Curbing geographic variation in imaging use and costs has been a major target of policy efforts in recent years. But it's unclear whether focusing on these factors is the best way to rein in Medicare spending, according to a new study published online in the Journal of the American College of Radiology.
"We need to better understand what the impact of regional variation in imaging use actually is," study author Dr. Andrew Rosenkrantz, from NYU Langone Medical Center, told AuntMinnie.com. "Current healthcare reform efforts view capping imaging costs as the end point, rather than evaluating the whole picture of how imaging is being used across the country."
The Patient Protection and Affordable Care Act (PPACA) of 2010 included reforms meant to improve the quality of healthcare while reducing costs -- and a key part of assessing quality and cost in healthcare is assessing geographic variation in the use of services across the U.S., according to Rosenkrantz (JACR, September 26, 2013).
Before PPACA was passed, the U.S. Government Accountability Office (GAO) provided data to Congress that showed an unsettling rise in Medicare spending for imaging services, beyond spending for any other category of physician service. The GAO's report showed that considerable regional variation in imaging costs was part of this overall increase in spending, and that these regional variations could not be ascribed to differences in local health burden but rather to differences in physician practice patterns.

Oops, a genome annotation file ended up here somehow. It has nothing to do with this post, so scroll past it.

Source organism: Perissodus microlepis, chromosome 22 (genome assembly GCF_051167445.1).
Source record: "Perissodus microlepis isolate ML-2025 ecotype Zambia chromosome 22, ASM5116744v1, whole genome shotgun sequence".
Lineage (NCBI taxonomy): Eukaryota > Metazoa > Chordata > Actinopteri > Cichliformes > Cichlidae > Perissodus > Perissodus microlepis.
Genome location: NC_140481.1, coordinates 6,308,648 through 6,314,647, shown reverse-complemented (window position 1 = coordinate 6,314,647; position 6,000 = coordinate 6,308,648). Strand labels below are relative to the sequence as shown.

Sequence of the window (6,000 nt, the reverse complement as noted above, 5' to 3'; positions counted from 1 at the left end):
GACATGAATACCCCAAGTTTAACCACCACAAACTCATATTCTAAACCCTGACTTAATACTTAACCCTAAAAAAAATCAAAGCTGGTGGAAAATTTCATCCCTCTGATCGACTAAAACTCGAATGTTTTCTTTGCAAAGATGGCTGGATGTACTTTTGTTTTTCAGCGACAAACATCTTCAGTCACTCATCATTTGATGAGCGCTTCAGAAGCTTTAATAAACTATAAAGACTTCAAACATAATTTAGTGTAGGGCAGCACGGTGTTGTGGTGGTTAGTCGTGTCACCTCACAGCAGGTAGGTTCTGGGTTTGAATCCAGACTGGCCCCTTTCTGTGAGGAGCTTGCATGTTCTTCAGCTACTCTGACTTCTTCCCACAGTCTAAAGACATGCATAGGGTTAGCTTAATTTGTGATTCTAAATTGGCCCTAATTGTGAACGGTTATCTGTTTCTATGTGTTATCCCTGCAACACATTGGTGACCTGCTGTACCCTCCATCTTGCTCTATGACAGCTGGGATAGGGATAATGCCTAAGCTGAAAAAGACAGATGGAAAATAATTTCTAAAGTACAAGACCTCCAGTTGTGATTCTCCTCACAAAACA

The GAO's report also noted that higher use rates of a particular health service didn't necessarily improve patient outcomes, according to previous research. The agency therefore recommended the use of "front-end" strategies such as prior authorization to contain imaging spending.
In the current study, using data from the U.S. Centers for Medicare and Medicaid Services (CMS), Rosenkrantz evaluated trends in regional variation in use and cost of imaging services in the Medicare population from 2007 to 2011 and compared them with regional variation in other health service categories.
He found that regional differences in imaging use were much lower than variations in imaging costs and variations in use of other major healthcare services, suggesting that using data on differences in imaging use may not be the best measure for making policy.
Variation in the mix of practice settings in different regions can result in disparities in the technical component of imaging fees, which can lead to cost differences out of proportion to those of use alone, according to Rosenkrantz. So perhaps the degree of variation in the use of Medicare imaging outlined in the GAO report -- which focused on costs rather than utilization -- may have been overstated, he wrote.
"The scope of the concern should be further evaluated in terms of utilization and within the context of the degrees of variation of other categories of healthcare services," he wrote.
Healthcare reform policies that focus on the front end of the cost issue may only end up limiting imaging access, Rosenkrantz said.
"Policymakers are focused on a particular angle of this problem: the costs of imaging and how to reduce them," he said. "Our study questions whether this is the best focus."